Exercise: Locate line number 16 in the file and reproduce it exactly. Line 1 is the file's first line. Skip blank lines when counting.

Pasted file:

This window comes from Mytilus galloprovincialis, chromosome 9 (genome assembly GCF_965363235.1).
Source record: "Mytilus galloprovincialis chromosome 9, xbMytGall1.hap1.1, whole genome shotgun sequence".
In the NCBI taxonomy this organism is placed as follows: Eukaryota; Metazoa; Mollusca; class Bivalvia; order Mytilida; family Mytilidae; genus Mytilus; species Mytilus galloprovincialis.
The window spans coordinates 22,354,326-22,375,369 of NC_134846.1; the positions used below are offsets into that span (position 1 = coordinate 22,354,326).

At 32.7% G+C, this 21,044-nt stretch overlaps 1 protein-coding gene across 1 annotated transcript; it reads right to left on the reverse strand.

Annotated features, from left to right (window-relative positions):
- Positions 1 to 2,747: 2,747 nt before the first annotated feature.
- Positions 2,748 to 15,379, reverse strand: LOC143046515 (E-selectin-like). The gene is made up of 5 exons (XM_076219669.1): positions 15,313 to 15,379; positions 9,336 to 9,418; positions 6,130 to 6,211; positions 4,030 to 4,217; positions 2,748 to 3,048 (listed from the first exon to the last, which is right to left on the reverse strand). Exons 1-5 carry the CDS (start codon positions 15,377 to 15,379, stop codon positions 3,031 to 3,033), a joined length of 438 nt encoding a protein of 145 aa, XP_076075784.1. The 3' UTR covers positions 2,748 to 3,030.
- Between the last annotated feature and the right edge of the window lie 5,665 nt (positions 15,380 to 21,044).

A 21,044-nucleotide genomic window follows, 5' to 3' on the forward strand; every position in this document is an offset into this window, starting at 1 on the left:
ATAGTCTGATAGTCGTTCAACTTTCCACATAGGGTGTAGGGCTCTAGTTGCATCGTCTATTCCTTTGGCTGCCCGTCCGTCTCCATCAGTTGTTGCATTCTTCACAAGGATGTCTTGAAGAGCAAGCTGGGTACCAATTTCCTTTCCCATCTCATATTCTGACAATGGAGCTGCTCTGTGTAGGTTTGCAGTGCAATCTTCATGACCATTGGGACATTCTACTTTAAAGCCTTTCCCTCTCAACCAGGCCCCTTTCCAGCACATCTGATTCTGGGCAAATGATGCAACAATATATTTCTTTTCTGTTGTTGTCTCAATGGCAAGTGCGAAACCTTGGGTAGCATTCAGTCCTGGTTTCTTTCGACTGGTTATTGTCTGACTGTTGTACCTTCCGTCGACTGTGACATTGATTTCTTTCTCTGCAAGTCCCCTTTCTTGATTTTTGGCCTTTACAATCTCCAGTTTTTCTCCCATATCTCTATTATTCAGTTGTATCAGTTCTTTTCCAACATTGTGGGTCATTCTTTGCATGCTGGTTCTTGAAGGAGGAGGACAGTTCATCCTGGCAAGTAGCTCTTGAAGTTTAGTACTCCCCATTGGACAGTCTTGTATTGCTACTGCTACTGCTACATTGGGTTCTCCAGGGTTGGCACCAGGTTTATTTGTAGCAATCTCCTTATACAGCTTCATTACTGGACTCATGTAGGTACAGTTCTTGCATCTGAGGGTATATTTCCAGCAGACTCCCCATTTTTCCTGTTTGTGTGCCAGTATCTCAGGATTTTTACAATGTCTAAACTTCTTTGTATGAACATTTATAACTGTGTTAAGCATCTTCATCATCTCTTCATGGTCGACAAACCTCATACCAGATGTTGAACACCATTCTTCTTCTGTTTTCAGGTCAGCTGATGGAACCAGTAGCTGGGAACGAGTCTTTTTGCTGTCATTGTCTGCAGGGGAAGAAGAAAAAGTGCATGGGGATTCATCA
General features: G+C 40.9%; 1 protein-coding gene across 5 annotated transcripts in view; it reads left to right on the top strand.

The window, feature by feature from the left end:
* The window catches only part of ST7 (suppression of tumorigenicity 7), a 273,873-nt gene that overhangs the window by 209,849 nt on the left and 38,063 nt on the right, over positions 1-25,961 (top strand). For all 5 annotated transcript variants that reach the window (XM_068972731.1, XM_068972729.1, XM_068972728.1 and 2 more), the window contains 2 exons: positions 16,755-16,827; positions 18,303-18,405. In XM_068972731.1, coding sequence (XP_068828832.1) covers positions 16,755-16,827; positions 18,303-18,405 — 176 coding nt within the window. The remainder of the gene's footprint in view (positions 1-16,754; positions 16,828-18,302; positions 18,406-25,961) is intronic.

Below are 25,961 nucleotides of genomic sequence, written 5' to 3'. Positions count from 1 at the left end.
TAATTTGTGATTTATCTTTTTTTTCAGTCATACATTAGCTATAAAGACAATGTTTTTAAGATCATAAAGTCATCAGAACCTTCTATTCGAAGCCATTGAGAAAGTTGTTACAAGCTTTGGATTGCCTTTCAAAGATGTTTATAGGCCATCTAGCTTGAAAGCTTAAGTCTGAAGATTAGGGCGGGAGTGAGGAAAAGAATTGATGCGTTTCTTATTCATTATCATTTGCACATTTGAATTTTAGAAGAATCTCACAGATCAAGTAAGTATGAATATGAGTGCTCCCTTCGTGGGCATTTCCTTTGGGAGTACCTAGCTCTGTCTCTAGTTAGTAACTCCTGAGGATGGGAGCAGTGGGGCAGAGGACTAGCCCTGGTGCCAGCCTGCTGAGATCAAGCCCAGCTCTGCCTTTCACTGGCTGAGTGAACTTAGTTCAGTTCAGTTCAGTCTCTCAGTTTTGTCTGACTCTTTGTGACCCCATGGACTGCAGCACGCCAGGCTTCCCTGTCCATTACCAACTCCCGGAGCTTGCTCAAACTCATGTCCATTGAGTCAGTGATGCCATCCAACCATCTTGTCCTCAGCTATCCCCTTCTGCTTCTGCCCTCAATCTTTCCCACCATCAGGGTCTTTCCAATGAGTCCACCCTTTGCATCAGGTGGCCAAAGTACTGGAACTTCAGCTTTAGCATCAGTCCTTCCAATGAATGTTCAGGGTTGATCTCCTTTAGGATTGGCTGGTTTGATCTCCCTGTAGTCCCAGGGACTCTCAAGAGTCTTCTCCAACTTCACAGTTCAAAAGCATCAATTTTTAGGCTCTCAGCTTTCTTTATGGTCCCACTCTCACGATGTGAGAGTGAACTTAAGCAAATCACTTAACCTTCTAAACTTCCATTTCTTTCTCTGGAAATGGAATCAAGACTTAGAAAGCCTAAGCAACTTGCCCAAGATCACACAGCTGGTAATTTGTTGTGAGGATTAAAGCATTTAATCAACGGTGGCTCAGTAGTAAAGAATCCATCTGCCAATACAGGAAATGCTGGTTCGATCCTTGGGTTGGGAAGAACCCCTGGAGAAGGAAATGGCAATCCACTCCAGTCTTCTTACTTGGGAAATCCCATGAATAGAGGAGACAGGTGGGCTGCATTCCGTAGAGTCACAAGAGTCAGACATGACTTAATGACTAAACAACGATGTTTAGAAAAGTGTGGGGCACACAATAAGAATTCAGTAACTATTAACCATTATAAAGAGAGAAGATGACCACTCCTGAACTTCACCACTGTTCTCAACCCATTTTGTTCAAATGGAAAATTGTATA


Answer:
TAATTTGTGATTTATCTTTTTTTTCAGTCATACATTAGCTATAAAGACAATGTTTTTAAGATCATAAAGTCATCAGAACCTTCTATTCGAAGCCATTGAGAAAGTTGTTACAAGCTTTGGATTGCCTTTCAAAGATGTTTATAGGCCATCTAGCTTGAAAGCTTAAGTCTGAAGATTAGGGCGGGAGTGAGGAAAAGAATTGATGCGTTTCTTATTCATTATCATTTGCACATTTGAATTTTAGAAGAATCTCACAGATCAAGTAAGTATGAATATGAGTGCTCCCTTCGTGGGCATTTCCTTTGGGAGTACCTAGCTCTGTCTCTAGTTAGTAACTCCTGAGGATGGGAGCAGTGGGGCAGAGGACTAGCCCTGGTGCCAGCCTGCTGAGATCAAGCCCAGCTCTGCCTTTCACTGGCTGAGTGAACTTAGTTCAGTTCAGTTCAGTCTCTCAGTTTTGTCTGACTCTTTGTGACCCCATGGACTGCAGCACGCCAGGCTTCCCTGTCCATTACCAACTCCCGGAGCTTGCTCAAACTCATGTCCATTGAGTCAGTGATGCCATCCAACCATCTTGTCCTCAGCTATCCCCTTCTGCTTCTGCCCTCAATCTTTCCCACCATCAGGGTCTTTCCAATGAGTCCACCCTTTGCATCAGGTGGCCAAAGTACTGGAACTTCAGCTTTAGCATCAGTCCTTCCAATGAATGTTCAGGGTTGATCTCCTTTAGGATTGGCTGGTTTGATCTCCCTGTAGTCCCAGGGACTCTCAAGAGTCTTCTCCAACTTCACAGTTCAAAAGCATCAATTTTTAGGCTCTCAGCTTTCTTTATGGTCCCACTCTCACGATGTGAGAGTGAACTTAAGCAAATCACTTAACCTTCTAAACTTCCATTTCTTTCTCTGGAAATGGAATCAAGACTTAGAAAGCCTAAGCAACTTGCCCAAGATCACACAGCTGGTAATTTGTTGTGAGGATTAAAGCATTTAATCAACGGTGGCTCAGTAGTAAAGAATCCATCTGCCAATACAGGAAATGCTGGTTCGATCCTTGGGTTGGGAAGAACCCCTGGAGAAGGAAATGGCAATCCACTCCAGTCTTCTTACTTGGGAAATCCCATGAATAGAGGAGACAGGTGGGCTGCATTCCGTAGAGTCACAAGAGTCAGACATGACTTAATGACTAAACAACGATGTTTAGAAAAGTGTGGGGCACACAATAAGAATTCAGTAACTATTAACCATTATAAAGAGAGAAGATGACCACTCCTGAACTTCACCACTGTTCTCAACCCATTTTGTTCAAATGGAAAATTGTATA